Vicky Kaushal and Shweta Tripathi in Masaan which will be screened at the Busan Film Festival in the section 'A Window on Asian Cinema' sectionl
Another Busan-bound film is Mozez Singh's musical drama Zubaan, with honours of being the opening film of the festival.
The screening will also be the world premiere of the drama which features Masaan actor Vicky Kaushal and actress-singer Sarah Jane Dias.
Zubaan is a story of a young man who has a fear of music and is set in Punjab and Delhi. Vicky Kaushal says, "I will be going to Busan. It is a great honour for us. As my other film Masaan is also being screened, it is a double honour for me."
Pyaasa, Guru Dutt's 1957 classic, is the only Indian restored film for world premiere at the Venice Film Festival on September 11 in the Competition Section. It will compete with 20 other prestigious restored films from the world for the coveted Venice Classics Award, conferred on the best restored film.
Pyaasa, Guru Dutt's 1957 classic, is the only Indian restored film to see a world premiere at the Venice Festival
After Venice, the film will do the rounds at other international film festivals. The film is being restored and will have a worldwide released in theatres by Ultra Media & Entertainment.
Sushil Kumar Agrawal, CEO, Ultra Media & Entertainment says, "There is a huge fan following of Guru Dutt all over the world, many of whom have not been able to see this ageless magic in its original form and glory. It took us nearly four months to restore this film frame by frame."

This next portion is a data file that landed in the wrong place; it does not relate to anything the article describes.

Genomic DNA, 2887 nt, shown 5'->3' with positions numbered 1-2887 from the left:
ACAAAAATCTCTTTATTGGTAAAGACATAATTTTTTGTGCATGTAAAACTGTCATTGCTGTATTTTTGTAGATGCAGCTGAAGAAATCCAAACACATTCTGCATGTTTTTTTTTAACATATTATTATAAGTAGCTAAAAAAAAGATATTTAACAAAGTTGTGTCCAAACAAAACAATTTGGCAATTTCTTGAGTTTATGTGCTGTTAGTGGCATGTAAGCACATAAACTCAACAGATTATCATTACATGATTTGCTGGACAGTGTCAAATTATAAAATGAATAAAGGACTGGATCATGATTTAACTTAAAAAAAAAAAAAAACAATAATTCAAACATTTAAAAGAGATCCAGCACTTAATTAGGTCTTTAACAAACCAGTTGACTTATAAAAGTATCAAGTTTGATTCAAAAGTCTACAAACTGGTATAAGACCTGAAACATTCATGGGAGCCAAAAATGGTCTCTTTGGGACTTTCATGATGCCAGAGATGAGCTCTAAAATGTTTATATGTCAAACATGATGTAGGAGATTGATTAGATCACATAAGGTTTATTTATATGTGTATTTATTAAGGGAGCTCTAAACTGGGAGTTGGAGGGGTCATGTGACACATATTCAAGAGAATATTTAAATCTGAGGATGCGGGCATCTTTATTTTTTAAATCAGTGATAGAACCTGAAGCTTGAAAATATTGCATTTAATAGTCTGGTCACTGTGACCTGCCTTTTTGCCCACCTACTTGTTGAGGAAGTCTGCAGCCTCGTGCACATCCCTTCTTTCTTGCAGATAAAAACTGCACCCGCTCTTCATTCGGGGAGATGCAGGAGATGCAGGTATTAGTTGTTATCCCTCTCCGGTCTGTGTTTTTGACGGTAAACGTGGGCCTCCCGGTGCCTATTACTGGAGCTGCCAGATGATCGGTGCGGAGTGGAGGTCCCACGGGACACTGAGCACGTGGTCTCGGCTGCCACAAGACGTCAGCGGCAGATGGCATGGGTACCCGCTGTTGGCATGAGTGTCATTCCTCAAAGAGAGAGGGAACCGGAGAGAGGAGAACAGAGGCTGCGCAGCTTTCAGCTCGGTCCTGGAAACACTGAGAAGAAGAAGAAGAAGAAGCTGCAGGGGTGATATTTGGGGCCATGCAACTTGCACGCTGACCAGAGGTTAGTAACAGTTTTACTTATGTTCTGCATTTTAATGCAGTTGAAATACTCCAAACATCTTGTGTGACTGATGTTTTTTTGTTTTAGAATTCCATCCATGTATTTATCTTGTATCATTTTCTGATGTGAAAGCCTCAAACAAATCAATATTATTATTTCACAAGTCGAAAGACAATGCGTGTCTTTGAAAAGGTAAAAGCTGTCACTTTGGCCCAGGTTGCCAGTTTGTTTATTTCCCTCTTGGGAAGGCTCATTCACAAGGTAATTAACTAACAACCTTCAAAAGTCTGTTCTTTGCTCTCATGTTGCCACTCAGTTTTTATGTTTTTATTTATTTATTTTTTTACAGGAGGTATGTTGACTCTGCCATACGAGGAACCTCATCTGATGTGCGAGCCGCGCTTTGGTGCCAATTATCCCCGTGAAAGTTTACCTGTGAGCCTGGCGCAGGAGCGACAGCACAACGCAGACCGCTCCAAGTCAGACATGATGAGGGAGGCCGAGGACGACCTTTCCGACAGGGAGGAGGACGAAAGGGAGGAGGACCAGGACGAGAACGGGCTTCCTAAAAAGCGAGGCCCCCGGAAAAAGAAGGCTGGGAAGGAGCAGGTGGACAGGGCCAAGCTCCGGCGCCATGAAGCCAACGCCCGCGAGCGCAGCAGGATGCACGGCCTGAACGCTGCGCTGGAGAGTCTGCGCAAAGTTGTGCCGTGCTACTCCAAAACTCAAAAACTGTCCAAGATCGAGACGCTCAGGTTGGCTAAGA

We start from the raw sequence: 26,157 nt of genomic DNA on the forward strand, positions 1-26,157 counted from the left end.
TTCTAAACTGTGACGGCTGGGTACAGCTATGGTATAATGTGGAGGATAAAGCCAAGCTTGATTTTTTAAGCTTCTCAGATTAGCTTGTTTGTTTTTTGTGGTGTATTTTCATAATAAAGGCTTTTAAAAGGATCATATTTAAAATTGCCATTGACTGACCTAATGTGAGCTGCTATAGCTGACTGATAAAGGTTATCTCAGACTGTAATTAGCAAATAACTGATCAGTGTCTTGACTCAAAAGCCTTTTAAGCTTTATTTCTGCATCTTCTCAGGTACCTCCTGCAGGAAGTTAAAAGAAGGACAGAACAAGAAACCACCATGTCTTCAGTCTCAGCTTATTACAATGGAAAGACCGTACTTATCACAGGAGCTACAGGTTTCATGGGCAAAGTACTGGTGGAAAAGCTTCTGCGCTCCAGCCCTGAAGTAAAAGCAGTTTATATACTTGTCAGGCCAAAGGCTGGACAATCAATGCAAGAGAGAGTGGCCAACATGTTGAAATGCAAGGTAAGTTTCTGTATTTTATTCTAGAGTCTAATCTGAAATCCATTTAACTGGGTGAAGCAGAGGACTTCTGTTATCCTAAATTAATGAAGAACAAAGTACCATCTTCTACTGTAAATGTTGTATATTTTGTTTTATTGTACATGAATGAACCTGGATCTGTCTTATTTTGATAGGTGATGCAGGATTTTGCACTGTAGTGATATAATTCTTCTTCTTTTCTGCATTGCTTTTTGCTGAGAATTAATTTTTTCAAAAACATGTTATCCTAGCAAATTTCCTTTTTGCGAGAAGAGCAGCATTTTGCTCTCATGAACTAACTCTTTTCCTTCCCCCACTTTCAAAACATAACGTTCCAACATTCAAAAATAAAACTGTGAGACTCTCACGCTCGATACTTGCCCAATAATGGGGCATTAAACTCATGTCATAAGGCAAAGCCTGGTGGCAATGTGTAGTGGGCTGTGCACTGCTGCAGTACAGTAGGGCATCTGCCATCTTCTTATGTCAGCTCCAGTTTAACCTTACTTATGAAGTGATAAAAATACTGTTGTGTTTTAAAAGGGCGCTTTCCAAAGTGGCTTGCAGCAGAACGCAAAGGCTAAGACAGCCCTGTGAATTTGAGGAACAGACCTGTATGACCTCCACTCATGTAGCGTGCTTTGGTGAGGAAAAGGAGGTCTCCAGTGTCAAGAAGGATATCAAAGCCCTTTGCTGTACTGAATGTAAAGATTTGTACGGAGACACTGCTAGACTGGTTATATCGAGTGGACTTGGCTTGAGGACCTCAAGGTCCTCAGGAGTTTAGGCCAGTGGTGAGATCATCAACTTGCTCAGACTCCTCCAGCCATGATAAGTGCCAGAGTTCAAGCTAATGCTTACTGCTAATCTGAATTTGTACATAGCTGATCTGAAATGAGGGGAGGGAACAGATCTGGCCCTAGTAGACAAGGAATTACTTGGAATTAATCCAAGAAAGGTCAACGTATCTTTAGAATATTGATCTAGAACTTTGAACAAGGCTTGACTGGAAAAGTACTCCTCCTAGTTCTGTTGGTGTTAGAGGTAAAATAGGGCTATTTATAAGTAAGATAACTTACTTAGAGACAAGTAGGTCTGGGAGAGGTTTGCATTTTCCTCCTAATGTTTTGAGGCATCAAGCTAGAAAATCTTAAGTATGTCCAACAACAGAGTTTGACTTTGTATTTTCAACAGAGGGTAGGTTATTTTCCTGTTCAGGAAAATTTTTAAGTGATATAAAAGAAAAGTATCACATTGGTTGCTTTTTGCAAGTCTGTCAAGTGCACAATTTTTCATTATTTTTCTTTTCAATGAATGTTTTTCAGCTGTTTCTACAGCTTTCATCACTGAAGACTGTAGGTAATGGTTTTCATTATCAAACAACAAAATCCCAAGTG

Also at Venice is Visaaranai (Interrogation), a Tamil film directed by Vetrimaaran. The film is based on Chandra Kumar's novel Lock Up, dealing with police brutality. The movie will be part of Orizzonti or Horizons — the section second in importance to Competition.
Island City by Ruchika Oberoi is also travelling to Venice. The film follows three stories set in Mumbai and stars Vinay Pathak, Amruta Subhash, Chandan Roy Sanyal and Tannishtha Chatterjee. Competing at Venice Days, it has also been invited to the 31st Warsaw Film Festival for a screening on October 9, in the non- competitive section.
Ruchika Oberoi says, "The journey of the film started in Venice in 2012 when I travelled there with the script of Island City as part of the NFDC Screenwriters' Lab. It feels great to be able to come full-circle and premiere the film in Venice Days, a section known for selecting original and innovative works."